In a non-descript grey shop north of Anola, Lesa Cafferty practices a specialized trade that’s part art and all science.
As Manitoba’s only scientific glassblower, Cafferty fabricates, modifies, and repairs custom labware used by chemists across North America.
Her company, Cafferty’s Scientific Glassblowing, established in February 2018, also accepts orders for glassware ranging from the decorative (a unicorn inside an hourglass) to the functional (wine and beer glasses).
Cafferty, 45, learned the trade from her father, James Cafferty, who worked at Whiteshell Laboratories near Pinawa. The nuclear research site, operated by Atomic Energy of Canada, closed in 2003, but was a major employer in the area for decades.
On weekends, her father would tinker with glass in the family’s garage, and Cafferty assumed the hobby was her father’s creative outlet. That changed in Grade 11, when she spent a day with him at the underground lab.
"I didn’t know what I wanted to do (for a career), so I went and hung out with him."
She was immediately captivated by glassblowing’s scientific applications.
"That’s when I kind of went, ‘This is intriguing,’ and the more complex it got, the more intrigued I got."
After finishing high school, Cafferty began apprenticing under her father, and discovered a natural aptitude. She cruised through a seven-year apprenticeship in just four years.
After her father retired, Cafferty stayed on at the company two more years, before a round of layoffs in 1998 sent her looking for work.
She applied for glassblowing jobs in Nebraska, California, and North Carolina before her father’s cancer diagnosis convinced her to stay in Manitoba and piece together part-time work.
"It was tough for me," Cafferty said.
In 1999, she married her husband, a Steinbach RV salesman, and purchased the Anola property a year later.
One day, in 2006, her phone rang. Ian Ward, the University of Manitoba chemistry department’s only staff glassblower, was retiring, and administrators were anxious to find a replacement. But Ward, who also apprenticed under James Cafferty, knew just who to call.
Cafferty’s first assignment for the university required her to use a lathe, rather than her trusty stationary burner. The result was a flop, and Cafferty worried she had just ruined a promising job opportunity.
She dialed her father, who said it was good for a perfectionist to be humbled by a mistake.
"Now you know you’re only human," she recalled him saying.
Cafferty redid the piece, and went on to work at the university for 11 years. In 2017, when the department decided to contract out its glassblowing services, they sold Cafferty the equipment—lathe, kiln, propane burner, drill press—and she opened her shop five months later.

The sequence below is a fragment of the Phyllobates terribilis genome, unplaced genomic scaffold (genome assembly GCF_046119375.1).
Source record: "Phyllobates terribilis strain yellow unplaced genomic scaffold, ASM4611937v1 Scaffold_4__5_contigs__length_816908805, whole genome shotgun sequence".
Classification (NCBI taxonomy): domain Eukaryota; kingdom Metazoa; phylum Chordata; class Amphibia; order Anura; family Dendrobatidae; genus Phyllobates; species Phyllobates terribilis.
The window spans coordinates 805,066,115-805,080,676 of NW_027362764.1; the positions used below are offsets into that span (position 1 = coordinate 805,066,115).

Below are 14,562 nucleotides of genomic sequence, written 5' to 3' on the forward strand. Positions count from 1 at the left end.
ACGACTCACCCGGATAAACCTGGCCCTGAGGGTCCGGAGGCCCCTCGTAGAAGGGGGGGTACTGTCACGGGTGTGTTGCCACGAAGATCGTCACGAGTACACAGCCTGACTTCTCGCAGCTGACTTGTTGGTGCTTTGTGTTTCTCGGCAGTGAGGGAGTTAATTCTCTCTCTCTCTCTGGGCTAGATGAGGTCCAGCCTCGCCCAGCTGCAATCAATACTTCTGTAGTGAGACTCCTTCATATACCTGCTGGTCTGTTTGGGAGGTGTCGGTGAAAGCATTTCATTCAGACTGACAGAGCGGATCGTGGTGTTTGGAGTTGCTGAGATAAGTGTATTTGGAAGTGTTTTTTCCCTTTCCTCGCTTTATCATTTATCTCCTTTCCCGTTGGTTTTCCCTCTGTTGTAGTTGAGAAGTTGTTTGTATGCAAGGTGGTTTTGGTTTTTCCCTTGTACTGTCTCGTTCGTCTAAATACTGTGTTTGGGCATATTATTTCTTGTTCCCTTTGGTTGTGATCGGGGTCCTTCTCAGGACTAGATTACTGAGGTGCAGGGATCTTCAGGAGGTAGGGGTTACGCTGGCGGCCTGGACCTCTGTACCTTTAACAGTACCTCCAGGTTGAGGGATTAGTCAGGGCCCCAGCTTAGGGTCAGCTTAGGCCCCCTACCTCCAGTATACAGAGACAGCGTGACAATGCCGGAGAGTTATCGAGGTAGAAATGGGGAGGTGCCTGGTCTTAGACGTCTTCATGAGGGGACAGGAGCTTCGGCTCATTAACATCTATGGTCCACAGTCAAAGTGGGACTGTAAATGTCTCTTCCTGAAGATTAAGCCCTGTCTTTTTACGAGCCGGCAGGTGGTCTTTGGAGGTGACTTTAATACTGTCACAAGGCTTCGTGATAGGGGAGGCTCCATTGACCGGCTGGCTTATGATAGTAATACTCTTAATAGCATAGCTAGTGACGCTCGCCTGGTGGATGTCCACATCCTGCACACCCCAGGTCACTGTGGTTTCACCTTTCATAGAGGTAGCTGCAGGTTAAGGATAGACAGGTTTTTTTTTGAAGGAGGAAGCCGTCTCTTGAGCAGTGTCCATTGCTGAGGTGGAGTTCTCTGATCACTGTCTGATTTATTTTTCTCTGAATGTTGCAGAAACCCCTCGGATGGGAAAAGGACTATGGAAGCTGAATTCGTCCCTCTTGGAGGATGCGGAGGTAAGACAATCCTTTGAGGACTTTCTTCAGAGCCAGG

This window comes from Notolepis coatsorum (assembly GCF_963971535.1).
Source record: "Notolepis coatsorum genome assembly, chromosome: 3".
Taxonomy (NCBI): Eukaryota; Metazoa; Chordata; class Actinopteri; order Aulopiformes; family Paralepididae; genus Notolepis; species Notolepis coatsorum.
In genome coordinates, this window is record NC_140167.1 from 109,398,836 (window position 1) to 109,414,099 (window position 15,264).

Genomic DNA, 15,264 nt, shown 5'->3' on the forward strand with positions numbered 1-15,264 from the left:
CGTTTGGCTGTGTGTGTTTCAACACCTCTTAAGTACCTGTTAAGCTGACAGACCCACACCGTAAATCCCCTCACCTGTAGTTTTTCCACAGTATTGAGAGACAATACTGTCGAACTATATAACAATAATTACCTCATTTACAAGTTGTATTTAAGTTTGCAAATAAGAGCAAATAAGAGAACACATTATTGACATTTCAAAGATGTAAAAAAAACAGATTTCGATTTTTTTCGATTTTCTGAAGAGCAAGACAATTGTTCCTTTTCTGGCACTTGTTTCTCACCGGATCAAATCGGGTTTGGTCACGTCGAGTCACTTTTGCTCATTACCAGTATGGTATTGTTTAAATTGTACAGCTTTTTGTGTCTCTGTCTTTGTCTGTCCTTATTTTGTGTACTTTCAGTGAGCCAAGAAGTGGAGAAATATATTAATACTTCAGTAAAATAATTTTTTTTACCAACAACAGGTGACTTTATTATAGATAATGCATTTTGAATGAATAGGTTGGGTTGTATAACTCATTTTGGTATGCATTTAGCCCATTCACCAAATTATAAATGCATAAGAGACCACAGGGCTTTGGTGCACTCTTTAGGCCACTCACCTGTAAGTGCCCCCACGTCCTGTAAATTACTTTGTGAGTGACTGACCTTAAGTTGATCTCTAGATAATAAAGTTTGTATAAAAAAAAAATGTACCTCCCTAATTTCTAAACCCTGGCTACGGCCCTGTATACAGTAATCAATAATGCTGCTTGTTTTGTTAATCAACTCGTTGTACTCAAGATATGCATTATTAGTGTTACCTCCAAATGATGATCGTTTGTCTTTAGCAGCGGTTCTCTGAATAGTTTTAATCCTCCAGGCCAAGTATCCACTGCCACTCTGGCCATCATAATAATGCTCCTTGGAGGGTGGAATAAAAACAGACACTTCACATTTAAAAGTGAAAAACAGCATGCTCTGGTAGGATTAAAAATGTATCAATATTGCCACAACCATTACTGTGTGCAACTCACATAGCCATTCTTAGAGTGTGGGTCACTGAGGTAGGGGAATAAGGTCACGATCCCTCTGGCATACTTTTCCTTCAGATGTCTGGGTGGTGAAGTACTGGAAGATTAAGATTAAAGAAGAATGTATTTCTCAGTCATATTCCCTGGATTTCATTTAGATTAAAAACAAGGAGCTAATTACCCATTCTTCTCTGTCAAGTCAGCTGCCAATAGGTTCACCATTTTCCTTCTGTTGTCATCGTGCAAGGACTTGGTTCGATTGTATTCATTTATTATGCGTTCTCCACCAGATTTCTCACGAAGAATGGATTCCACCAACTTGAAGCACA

University of Manitoba orders now account for half of her business. Every Wednesday, she drives to campus to drop off orders and pick up repairs.
Cafferty said she likes working steps from her door, but misses interactions with university colleagues. She is slowly expanding her clientele through word-of-mouth referrals, and has filled orders for prestigious institutions like MIT in Boston, Mass.
Each instrument can take anywhere from one to three hours to make. Completed pieces are "annealed" or cooled uniformly before leaving the shop, to relieve stresses formed during the manufacturing process.
High temperature applications require quartz glass, while borosilicate glass, also known as Pyrex, suffices for standard equipment.
A basic pencil diagram is all Cafferty needs to begin working, but the tolerances are tight enough to make a carpenter wince: as little as half a millimetre, in some cases.
After 28 years on the job, she still likes a good challenge, and takes pride in the end result.
"That’s the thing I love about this job: when you complete something, it’s very rewarding."
Scientific glassblowing faces an uncertain future. Cafferty’s two closest colleagues work at the University of Saskatchewan, and for 3M in Minneapolis, Minn. Many are approaching retirement age, and a single college training program in Salem, N.J. turns out only a small crop of new graduates each year.
As shops close, contract labour is becoming more common. Many universities now order standard labware from a catalogue. Made overseas, it’s of poor quality and prone to breakage. Cafferty often repairs the items when they fail.
Cafferty doesn’t have an apprentice, but said she’s open to training one someday.
Reflecting on her 28-year career, she recalled attending her first trade symposium with her father, in 1996.
"I’ll never forget it, because I remember walking around going, ‘Where are all the other women?’"
Since then, the trade’s glass ceiling has shattered, though Cafferty said she never faced discrimination from her male colleagues.
Today, when she attends the same symposium, she sees more women than ever.
"You never saw a young apprentice back then, whereas now you do."